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Human biomonitoring of neonicotinoid exposures: case studies after the use of a spray-agent to ornamental plants and a topical medication to pets

Authors
  • Wrobel, Sonja A.1
  • Koslitz, Stephan1
  • Bury, Daniel1
  • Hayen, Heiko2
  • Koch, Holger M.1
  • Brüning, Thomas1
  • Käfferlein, Heiko U.1
  • 1 Institute for Prevention and Occupational Medicine of the German Social Accident Insurance, Ruhr University Bochum (IPA), Bochum , (Germany)
  • 2 Institute of Inorganic and Analytical Chemistry, University of Münster, Münster , (Germany)
Type
Published Article
Journal
Frontiers in Public Health
Publisher
Frontiers Media SA
Publication Date
Jan 23, 2024
Volume
11
Identifiers
DOI: 10.3389/fpubh.2023.1321138
Source
Frontiers
Keywords
Disciplines
  • Public Health
  • Brief Research Report
License
Green

Abstract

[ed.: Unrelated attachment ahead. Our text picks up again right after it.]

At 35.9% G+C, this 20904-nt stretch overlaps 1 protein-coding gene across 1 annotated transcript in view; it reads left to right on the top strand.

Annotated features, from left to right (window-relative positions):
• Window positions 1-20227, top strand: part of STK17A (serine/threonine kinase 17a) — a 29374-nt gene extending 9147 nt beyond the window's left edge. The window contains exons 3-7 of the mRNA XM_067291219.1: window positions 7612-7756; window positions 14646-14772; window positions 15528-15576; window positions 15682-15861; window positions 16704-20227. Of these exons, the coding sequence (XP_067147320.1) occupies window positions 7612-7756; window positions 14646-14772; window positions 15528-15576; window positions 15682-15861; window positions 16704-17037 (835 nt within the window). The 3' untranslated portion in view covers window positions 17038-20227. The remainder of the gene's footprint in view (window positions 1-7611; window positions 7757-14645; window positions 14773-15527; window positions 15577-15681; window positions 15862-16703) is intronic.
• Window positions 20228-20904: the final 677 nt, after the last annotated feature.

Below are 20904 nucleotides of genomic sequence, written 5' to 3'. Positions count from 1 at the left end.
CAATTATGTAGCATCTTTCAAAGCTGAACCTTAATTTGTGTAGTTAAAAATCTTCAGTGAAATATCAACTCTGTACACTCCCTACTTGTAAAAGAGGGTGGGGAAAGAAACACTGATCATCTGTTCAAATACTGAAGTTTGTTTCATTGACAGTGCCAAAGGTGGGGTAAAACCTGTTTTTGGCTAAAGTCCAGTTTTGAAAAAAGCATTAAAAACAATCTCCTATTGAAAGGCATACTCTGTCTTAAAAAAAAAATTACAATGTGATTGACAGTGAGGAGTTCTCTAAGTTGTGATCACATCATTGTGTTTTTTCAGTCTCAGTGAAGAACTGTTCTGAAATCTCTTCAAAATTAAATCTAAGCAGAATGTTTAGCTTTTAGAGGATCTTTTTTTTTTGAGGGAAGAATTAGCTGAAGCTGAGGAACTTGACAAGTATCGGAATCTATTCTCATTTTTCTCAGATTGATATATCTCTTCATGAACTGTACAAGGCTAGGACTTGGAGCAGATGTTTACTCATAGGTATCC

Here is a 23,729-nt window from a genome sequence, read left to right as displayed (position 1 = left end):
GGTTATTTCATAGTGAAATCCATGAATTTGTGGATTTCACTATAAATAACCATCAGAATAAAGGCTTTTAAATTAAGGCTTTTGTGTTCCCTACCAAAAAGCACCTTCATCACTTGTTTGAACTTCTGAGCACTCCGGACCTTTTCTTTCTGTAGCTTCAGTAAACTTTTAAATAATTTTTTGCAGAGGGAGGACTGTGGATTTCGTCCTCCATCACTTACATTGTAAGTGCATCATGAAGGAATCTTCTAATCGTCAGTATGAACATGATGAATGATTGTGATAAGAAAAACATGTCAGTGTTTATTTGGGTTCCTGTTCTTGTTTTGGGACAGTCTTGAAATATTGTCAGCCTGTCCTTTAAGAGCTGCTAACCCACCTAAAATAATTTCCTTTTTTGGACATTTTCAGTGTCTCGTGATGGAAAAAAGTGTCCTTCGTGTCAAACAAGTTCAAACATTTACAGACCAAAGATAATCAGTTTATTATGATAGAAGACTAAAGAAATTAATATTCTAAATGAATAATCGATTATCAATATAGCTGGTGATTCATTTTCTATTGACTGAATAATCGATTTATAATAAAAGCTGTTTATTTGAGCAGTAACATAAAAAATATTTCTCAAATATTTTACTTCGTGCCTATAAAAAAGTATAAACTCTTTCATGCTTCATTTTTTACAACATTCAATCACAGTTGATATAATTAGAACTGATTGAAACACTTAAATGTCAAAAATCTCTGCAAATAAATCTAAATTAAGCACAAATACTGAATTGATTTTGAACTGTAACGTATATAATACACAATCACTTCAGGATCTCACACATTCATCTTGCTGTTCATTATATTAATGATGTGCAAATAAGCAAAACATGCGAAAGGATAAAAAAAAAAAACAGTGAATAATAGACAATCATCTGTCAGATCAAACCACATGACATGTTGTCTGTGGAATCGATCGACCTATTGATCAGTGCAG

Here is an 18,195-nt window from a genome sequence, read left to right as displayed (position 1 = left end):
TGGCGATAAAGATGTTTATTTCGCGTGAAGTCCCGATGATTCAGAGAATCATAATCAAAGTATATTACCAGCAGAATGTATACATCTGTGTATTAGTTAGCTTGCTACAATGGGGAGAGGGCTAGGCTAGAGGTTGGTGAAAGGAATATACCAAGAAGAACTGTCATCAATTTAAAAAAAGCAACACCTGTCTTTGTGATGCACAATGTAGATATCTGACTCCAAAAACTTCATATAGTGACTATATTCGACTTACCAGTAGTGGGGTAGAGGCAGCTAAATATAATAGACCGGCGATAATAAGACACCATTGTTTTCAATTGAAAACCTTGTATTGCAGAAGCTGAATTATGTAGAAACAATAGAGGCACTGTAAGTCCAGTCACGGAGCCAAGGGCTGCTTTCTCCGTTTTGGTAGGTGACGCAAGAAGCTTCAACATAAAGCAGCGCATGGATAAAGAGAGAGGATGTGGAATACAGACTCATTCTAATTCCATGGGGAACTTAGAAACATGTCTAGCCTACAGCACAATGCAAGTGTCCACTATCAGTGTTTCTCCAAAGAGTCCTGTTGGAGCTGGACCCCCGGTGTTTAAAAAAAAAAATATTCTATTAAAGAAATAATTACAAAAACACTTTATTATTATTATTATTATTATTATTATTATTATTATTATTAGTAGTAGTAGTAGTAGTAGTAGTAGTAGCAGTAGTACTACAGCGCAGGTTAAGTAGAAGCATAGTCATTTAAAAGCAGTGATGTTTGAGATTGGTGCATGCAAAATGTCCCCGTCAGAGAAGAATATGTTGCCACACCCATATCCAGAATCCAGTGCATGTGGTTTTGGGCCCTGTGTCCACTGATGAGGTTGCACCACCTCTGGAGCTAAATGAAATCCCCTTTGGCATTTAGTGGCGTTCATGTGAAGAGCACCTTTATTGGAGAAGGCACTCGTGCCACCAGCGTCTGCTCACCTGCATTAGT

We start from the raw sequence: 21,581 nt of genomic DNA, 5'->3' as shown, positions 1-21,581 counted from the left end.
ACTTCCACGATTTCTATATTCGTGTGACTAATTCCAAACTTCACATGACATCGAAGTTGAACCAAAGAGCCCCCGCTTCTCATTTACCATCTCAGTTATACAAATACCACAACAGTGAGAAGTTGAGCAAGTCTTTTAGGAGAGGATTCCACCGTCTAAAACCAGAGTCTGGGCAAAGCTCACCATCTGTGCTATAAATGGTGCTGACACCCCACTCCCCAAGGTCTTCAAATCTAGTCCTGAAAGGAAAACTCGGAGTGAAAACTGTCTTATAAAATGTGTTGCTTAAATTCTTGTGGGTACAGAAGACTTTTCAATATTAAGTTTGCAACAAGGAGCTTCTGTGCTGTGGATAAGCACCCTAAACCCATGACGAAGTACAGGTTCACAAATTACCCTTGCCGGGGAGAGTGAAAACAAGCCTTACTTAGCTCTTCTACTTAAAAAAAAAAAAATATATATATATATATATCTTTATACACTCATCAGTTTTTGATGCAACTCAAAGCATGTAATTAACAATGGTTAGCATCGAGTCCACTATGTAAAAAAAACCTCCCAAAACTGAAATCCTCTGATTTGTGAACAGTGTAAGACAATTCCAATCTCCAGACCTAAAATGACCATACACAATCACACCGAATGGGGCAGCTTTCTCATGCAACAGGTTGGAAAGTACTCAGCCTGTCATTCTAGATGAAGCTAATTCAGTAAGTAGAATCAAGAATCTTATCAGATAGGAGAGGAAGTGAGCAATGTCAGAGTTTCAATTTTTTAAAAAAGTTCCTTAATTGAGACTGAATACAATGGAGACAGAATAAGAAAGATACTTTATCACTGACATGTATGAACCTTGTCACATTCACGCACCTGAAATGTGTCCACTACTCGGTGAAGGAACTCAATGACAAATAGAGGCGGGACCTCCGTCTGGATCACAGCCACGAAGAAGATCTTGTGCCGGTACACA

Acetamiprid (ACE) and imidacloprid (IMI) are insecticides of global importance and are used as spray and watering agents for ornamental plants to control biting and sucking insects or as topical medications on pets to remove and control fleas. Human biomonitoring data on ACE and IMI exposures when applying these products are limited. We investigated exposures to ACE and IMI in male volunteers after the domestic application of either an ACE-containing agent or an IMI-containing spot-on medication. Complete and consecutive urine samples were collected for up to 56 h after application. Urine samples were analyzed for ACE, IMI, and their respective metabolites (N-desmethyl-ACE, IMI-olefin, and sum of 4−/5-hydroxy-IMI) by liquid chromatography–tandem mass spectrometry. Fairly uniform concentrations of N-desmethyl-ACE could be observed before and after orchid treatment, so that an ACE exposure associated with orchid treatment can most likely be excluded. In contrast, after the application of the IMI-containing medication, elevated concentrations of IMI, 4−/5-hydroxy-IMI, and IMI-olefin were quantified in urine samples post-20 h with maximum concentrations of 3.1, 14.9, and 8.0 μg/g creatinine, respectively, well above general background levels. Nevertheless, the IMI intake (10.6 μg/kg bw), calculated from the excreted amounts, was around five times below the current European acceptable daily intake. Based on the case results here, household exposures to ACE and IMI after spray treatment of ornamental plants and anti-flea treatment of dogs can be regarded as low and safe. However, people regularly applying neonicotinoid-containing formulations, such as professional gardeners and employees in animal shelters, should be studied in more detail.

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